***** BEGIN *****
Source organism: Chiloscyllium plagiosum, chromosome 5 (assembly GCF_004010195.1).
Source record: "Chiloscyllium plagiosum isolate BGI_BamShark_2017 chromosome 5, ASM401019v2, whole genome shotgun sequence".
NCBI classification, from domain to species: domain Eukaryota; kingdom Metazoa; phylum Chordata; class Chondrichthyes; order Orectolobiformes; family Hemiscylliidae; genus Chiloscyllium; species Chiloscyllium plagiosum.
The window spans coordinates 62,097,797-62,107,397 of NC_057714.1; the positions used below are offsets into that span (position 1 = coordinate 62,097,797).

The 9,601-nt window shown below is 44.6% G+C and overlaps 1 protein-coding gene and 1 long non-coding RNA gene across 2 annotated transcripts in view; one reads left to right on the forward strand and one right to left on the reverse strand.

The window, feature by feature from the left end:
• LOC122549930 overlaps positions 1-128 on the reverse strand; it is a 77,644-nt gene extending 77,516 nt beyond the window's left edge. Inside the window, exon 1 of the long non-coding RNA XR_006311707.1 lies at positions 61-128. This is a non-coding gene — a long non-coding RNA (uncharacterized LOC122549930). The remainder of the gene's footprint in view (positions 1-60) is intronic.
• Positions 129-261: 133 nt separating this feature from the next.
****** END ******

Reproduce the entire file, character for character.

Source organism: Chiloscyllium plagiosum, chromosome 5 (assembly GCF_004010195.1).
Source record: "Chiloscyllium plagiosum isolate BGI_BamShark_2017 chromosome 5, ASM401019v2, whole genome shotgun sequence".
NCBI classification, from domain to species: domain Eukaryota; kingdom Metazoa; phylum Chordata; class Chondrichthyes; order Orectolobiformes; family Hemiscylliidae; genus Chiloscyllium; species Chiloscyllium plagiosum.
The window spans coordinates 62,097,797-62,107,397 of NC_057714.1; the positions used below are offsets into that span (position 1 = coordinate 62,097,797).

The 9,601-nt window shown below is 44.6% G+C and overlaps 1 protein-coding gene and 1 long non-coding RNA gene across 2 annotated transcripts in view; one reads left to right on the forward strand and one right to left on the reverse strand.

The window, feature by feature from the left end:
• LOC122549930 overlaps positions 1-128 on the reverse strand; it is a 77,644-nt gene extending 77,516 nt beyond the window's left edge. Inside the window, exon 1 of the long non-coding RNA XR_006311707.1 lies at positions 61-128. This is a non-coding gene — a long non-coding RNA (uncharacterized LOC122549930). The remainder of the gene's footprint in view (positions 1-60) is intronic.
• Positions 129-261: 133 nt separating this feature from the next.